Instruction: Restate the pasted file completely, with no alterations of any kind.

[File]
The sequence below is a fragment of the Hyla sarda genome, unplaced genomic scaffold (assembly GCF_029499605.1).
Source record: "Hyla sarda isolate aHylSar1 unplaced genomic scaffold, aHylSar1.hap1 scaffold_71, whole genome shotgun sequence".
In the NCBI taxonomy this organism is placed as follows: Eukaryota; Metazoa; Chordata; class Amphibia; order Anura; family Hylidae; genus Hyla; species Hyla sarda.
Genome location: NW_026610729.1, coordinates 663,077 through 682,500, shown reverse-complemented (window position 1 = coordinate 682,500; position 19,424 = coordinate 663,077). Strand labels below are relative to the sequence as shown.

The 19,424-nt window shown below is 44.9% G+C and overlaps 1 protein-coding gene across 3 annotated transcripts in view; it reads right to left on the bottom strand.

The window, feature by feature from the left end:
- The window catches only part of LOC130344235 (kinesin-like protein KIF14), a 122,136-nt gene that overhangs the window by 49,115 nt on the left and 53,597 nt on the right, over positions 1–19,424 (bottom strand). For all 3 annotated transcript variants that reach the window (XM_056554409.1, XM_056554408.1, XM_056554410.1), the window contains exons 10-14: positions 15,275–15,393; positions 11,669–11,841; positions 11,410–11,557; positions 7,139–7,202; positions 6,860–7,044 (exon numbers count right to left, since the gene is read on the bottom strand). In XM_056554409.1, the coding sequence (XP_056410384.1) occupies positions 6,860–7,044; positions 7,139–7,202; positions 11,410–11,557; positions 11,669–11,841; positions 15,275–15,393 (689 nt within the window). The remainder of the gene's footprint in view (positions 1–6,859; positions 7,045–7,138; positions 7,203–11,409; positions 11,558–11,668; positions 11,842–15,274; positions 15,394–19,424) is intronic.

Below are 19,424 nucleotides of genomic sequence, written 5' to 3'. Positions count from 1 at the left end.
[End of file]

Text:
The sequence below is a fragment of the Hyla sarda genome, unplaced genomic scaffold (assembly GCF_029499605.1).
Source record: "Hyla sarda isolate aHylSar1 unplaced genomic scaffold, aHylSar1.hap1 scaffold_71, whole genome shotgun sequence".
In the NCBI taxonomy this organism is placed as follows: Eukaryota; Metazoa; Chordata; class Amphibia; order Anura; family Hylidae; genus Hyla; species Hyla sarda.
Genome location: NW_026610729.1, coordinates 663,077 through 682,500, shown reverse-complemented (window position 1 = coordinate 682,500; position 19,424 = coordinate 663,077). Strand labels below are relative to the sequence as shown.

The 19,424-nt window shown below is 44.9% G+C and overlaps 1 protein-coding gene across 3 annotated transcripts in view; it reads right to left on the bottom strand.

The window, feature by feature from the left end:
- The window catches only part of LOC130344235 (kinesin-like protein KIF14), a 122,136-nt gene that overhangs the window by 49,115 nt on the left and 53,597 nt on the right, over positions 1–19,424 (bottom strand). For all 3 annotated transcript variants that reach the window (XM_056554409.1, XM_056554408.1, XM_056554410.1), the window contains exons 10-14: positions 15,275–15,393; positions 11,669–11,841; positions 11,410–11,557; positions 7,139–7,202; positions 6,860–7,044 (exon numbers count right to left, since the gene is read on the bottom strand). In XM_056554409.1, the coding sequence (XP_056410384.1) occupies positions 6,860–7,044; positions 7,139–7,202; positions 11,410–11,557; positions 11,669–11,841; positions 15,275–15,393 (689 nt within the window). The remainder of the gene's footprint in view (positions 1–6,859; positions 7,045–7,138; positions 7,203–11,409; positions 11,558–11,668; positions 11,842–15,274; positions 15,394–19,424) is intronic.

Below are 19,424 nucleotides of genomic sequence, written 5' to 3'. Positions count from 1 at the left end.